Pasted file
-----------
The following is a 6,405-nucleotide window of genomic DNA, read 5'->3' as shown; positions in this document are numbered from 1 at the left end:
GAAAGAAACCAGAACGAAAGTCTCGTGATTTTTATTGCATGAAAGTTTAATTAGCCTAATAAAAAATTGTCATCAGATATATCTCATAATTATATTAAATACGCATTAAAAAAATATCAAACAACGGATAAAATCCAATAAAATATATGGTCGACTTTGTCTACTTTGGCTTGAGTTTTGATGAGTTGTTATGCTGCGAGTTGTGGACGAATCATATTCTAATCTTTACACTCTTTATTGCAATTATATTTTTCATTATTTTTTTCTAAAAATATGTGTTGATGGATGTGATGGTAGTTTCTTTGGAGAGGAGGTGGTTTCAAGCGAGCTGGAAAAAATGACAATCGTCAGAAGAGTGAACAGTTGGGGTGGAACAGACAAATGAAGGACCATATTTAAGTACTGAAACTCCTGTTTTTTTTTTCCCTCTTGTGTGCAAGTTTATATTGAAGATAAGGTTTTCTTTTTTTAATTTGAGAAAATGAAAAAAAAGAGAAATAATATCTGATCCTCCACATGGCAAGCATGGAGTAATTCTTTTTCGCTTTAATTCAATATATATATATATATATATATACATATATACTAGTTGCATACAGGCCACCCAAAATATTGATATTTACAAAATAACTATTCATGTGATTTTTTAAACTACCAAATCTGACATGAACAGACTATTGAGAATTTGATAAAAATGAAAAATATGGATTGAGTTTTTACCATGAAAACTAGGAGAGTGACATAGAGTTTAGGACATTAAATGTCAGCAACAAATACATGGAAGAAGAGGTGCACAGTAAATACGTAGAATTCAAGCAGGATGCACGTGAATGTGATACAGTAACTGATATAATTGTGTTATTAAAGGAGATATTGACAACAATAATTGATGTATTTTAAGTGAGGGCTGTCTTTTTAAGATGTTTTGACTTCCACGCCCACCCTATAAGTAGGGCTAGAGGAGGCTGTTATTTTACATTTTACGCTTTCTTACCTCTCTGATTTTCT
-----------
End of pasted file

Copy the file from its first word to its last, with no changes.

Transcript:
The following is a 6,405-nucleotide window of genomic DNA, read 5'->3' as shown; positions in this document are numbered from 1 at the left end:
GAAAGAAACCAGAACGAAAGTCTCGTGATTTTTATTGCATGAAAGTTTAATTAGCCTAATAAAAAATTGTCATCAGATATATCTCATAATTATATTAAATACGCATTAAAAAAATATCAAACAACGGATAAAATCCAATAAAATATATGGTCGACTTTGTCTACTTTGGCTTGAGTTTTGATGAGTTGTTATGCTGCGAGTTGTGGACGAATCATATTCTAATCTTTACACTCTTTATTGCAATTATATTTTTCATTATTTTTTTCTAAAAATATGTGTTGATGGATGTGATGGTAGTTTCTTTGGAGAGGAGGTGGTTTCAAGCGAGCTGGAAAAAATGACAATCGTCAGAAGAGTGAACAGTTGGGGTGGAACAGACAAATGAAGGACCATATTTAAGTACTGAAACTCCTGTTTTTTTTTTCCCTCTTGTGTGCAAGTTTATATTGAAGATAAGGTTTTCTTTTTTTAATTTGAGAAAATGAAAAAAAAGAGAAATAATATCTGATCCTCCACATGGCAAGCATGGAGTAATTCTTTTTCGCTTTAATTCAATATATATATATATATATATATACATATATACTAGTTGCATACAGGCCACCCAAAATATTGATATTTACAAAATAACTATTCATGTGATTTTTTAAACTACCAAATCTGACATGAACAGACTATTGAGAATTTGATAAAAATGAAAAATATGGATTGAGTTTTTACCATGAAAACTAGGAGAGTGACATAGAGTTTAGGACATTAAATGTCAGCAACAAATACATGGAAGAAGAGGTGCACAGTAAATACGTAGAATTCAAGCAGGATGCACGTGAATGTGATACAGTAACTGATATAATTGTGTTATTAAAGGAGATATTGACAACAATAATTGATGTATTTTAAGTGAGGGCTGTCTTTTTAAGATGTTTTGACTTCCACGCCCACCCTATAAGTAGGGCTAGAGGAGGCTGTTATTTTACATTTTACGCTTTCTTACCTCTCTGATTTTCT